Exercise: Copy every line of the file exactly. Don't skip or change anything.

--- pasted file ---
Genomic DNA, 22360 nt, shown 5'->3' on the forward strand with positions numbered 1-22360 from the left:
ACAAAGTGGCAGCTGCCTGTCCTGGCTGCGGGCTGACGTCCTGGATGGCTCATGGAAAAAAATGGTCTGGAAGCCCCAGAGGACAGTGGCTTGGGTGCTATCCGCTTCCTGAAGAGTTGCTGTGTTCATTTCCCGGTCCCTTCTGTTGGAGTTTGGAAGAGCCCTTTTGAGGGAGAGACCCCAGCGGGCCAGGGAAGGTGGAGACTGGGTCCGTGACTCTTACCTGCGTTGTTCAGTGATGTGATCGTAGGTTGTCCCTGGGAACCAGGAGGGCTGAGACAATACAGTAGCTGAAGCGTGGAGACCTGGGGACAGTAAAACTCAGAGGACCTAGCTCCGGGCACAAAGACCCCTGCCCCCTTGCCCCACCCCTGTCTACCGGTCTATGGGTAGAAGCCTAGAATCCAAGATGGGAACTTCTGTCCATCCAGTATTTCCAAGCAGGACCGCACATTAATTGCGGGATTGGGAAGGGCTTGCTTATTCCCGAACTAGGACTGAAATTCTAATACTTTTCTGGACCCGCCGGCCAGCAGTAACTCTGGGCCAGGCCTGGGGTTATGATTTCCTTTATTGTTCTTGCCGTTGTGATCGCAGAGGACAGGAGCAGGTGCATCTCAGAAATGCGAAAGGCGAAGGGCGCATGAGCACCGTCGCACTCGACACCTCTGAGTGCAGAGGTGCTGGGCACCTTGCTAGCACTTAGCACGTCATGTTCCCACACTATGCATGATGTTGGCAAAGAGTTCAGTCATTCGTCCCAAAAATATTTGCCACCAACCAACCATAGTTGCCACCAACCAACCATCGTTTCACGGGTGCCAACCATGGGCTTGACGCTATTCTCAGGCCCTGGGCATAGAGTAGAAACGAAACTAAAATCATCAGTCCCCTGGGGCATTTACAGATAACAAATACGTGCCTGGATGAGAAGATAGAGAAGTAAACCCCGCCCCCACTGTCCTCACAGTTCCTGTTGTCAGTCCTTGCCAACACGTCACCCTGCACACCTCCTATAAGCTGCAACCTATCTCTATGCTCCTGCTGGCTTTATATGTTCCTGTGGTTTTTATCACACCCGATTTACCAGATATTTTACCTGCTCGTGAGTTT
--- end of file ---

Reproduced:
Genomic DNA, 22360 nt, shown 5'->3' on the forward strand with positions numbered 1-22360 from the left:
ACAAAGTGGCAGCTGCCTGTCCTGGCTGCGGGCTGACGTCCTGGATGGCTCATGGAAAAAAATGGTCTGGAAGCCCCAGAGGACAGTGGCTTGGGTGCTATCCGCTTCCTGAAGAGTTGCTGTGTTCATTTCCCGGTCCCTTCTGTTGGAGTTTGGAAGAGCCCTTTTGAGGGAGAGACCCCAGCGGGCCAGGGAAGGTGGAGACTGGGTCCGTGACTCTTACCTGCGTTGTTCAGTGATGTGATCGTAGGTTGTCCCTGGGAACCAGGAGGGCTGAGACAATACAGTAGCTGAAGCGTGGAGACCTGGGGACAGTAAAACTCAGAGGACCTAGCTCCGGGCACAAAGACCCCTGCCCCCTTGCCCCACCCCTGTCTACCGGTCTATGGGTAGAAGCCTAGAATCCAAGATGGGAACTTCTGTCCATCCAGTATTTCCAAGCAGGACCGCACATTAATTGCGGGATTGGGAAGGGCTTGCTTATTCCCGAACTAGGACTGAAATTCTAATACTTTTCTGGACCCGCCGGCCAGCAGTAACTCTGGGCCAGGCCTGGGGTTATGATTTCCTTTATTGTTCTTGCCGTTGTGATCGCAGAGGACAGGAGCAGGTGCATCTCAGAAATGCGAAAGGCGAAGGGCGCATGAGCACCGTCGCACTCGACACCTCTGAGTGCAGAGGTGCTGGGCACCTTGCTAGCACTTAGCACGTCATGTTCCCACACTATGCATGATGTTGGCAAAGAGTTCAGTCATTCGTCCCAAAAATATTTGCCACCAACCAACCATAGTTGCCACCAACCAACCATCGTTTCACGGGTGCCAACCATGGGCTTGACGCTATTCTCAGGCCCTGGGCATAGAGTAGAAACGAAACTAAAATCATCAGTCCCCTGGGGCATTTACAGATAACAAATACGTGCCTGGATGAGAAGATAGAGAAGTAAACCCCGCCCCCACTGTCCTCACAGTTCCTGTTGTCAGTCCTTGCCAACACGTCACCCTGCACACCTCCTATAAGCTGCAACCTATCTCTATGCTCCTGCTGGCTTTATATGTTCCTGTGGTTTTTATCACACCCGATTTACCAGATATTTTACCTGCTCGTGAGTTT